Copy

Hello everyone, 
I thought I was brewing a cup-of-tea kind of post, but it turned out to be a beast. which explained why I've been so late. 

This post is a result of deep wandering into the question "Who do I choose to be?" I hope it sheds some light into some dynamics of the inner world and the necessary but still terrible struggles many of us will continue to go through. Regardless of who and where you are in life, we have more in common than we believe.

Enjoy,



 

Falling in love with brokenness.

An inquiry into generosity, attention and care. 

 

“I’ve already fallen in love with you. I know you by name, by face, by your words, by your striving and failing. But more importantly, I know you by the relationship that has formed between us and is now much greater than each of us.

You have won my heart by being you, this vulnerable being, by knowing your flaws and choosing to care anyway. You tried, you failed, you let me see your wrongness, your woundedness, and in seeing you I also see a part of me. Where else does my desire to serve come from but a tragic yet glad recognition of our common brokenness?”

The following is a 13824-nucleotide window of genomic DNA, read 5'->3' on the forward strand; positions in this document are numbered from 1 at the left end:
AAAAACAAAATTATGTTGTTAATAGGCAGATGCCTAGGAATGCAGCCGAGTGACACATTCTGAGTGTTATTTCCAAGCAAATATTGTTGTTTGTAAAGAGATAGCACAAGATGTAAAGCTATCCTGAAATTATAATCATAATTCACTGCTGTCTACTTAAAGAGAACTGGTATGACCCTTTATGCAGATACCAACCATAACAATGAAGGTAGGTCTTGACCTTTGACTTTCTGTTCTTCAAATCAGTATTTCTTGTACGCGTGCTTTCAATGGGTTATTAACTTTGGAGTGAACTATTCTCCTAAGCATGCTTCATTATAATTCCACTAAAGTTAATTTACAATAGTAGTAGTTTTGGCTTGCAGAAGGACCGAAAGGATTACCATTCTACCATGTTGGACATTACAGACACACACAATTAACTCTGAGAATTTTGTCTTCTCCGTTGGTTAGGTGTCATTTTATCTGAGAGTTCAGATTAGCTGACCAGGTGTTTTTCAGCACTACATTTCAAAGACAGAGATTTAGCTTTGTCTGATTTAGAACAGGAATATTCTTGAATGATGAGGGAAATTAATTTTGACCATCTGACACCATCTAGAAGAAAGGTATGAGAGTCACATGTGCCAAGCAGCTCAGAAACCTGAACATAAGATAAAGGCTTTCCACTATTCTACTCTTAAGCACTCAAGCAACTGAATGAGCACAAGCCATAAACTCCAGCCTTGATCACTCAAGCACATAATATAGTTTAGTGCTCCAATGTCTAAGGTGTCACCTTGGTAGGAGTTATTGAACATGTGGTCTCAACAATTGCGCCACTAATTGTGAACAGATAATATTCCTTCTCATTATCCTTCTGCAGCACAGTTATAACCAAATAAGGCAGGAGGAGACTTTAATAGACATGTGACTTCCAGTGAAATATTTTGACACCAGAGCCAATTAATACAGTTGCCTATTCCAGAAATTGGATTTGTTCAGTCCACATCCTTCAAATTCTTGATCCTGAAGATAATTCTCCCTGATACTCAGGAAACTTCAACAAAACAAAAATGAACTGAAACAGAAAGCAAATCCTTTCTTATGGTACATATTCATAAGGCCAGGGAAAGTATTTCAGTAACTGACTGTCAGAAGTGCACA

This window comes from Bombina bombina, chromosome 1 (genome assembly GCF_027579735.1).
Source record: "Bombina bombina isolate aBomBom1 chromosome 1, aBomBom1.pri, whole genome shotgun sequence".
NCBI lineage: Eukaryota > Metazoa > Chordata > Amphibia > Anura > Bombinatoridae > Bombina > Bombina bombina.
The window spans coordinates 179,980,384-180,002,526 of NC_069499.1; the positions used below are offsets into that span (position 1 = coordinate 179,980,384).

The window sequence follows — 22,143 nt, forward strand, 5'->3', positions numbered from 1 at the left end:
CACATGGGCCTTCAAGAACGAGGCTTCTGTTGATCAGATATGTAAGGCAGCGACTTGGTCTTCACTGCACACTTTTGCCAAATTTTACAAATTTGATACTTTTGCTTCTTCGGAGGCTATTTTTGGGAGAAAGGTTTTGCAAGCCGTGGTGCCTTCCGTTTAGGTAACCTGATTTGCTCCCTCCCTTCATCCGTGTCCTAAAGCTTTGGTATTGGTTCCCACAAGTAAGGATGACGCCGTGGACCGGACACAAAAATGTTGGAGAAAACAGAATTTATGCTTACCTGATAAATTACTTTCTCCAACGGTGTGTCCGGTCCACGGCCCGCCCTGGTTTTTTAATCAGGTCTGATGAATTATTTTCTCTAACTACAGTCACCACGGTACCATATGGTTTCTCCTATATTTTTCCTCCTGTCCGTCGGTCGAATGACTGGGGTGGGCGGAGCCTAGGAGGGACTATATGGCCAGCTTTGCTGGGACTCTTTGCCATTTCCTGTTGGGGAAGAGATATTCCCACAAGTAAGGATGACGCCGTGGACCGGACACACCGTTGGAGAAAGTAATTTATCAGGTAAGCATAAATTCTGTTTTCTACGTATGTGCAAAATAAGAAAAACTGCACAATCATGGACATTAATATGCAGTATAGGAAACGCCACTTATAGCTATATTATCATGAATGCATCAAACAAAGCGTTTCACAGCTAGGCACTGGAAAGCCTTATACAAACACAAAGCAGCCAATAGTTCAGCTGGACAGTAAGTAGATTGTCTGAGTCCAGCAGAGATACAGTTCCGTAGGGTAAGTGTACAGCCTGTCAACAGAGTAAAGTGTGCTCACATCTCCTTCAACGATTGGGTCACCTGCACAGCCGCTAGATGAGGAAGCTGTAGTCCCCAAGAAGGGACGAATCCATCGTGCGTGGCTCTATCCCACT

I wrote this short dedication after many conversations with friends where I realized that one part of my Work in this world is to accompany people in the finding, choosing and doing the important Work of their lives.

The realization came from a short period of doubt, wondering what I’ve been doing all this while, asking myself questions, struggling to hold the possible answers and not being able to write.

The writer’s block, if it exists, is the place where most emotional energy is kept. If we can gently put our hand right on that tensed spot of our emotional body and massage it, the whole blockage will melt, oozing out vitality in the form of words. The block is the most interesting place to dance around and eventually dig into.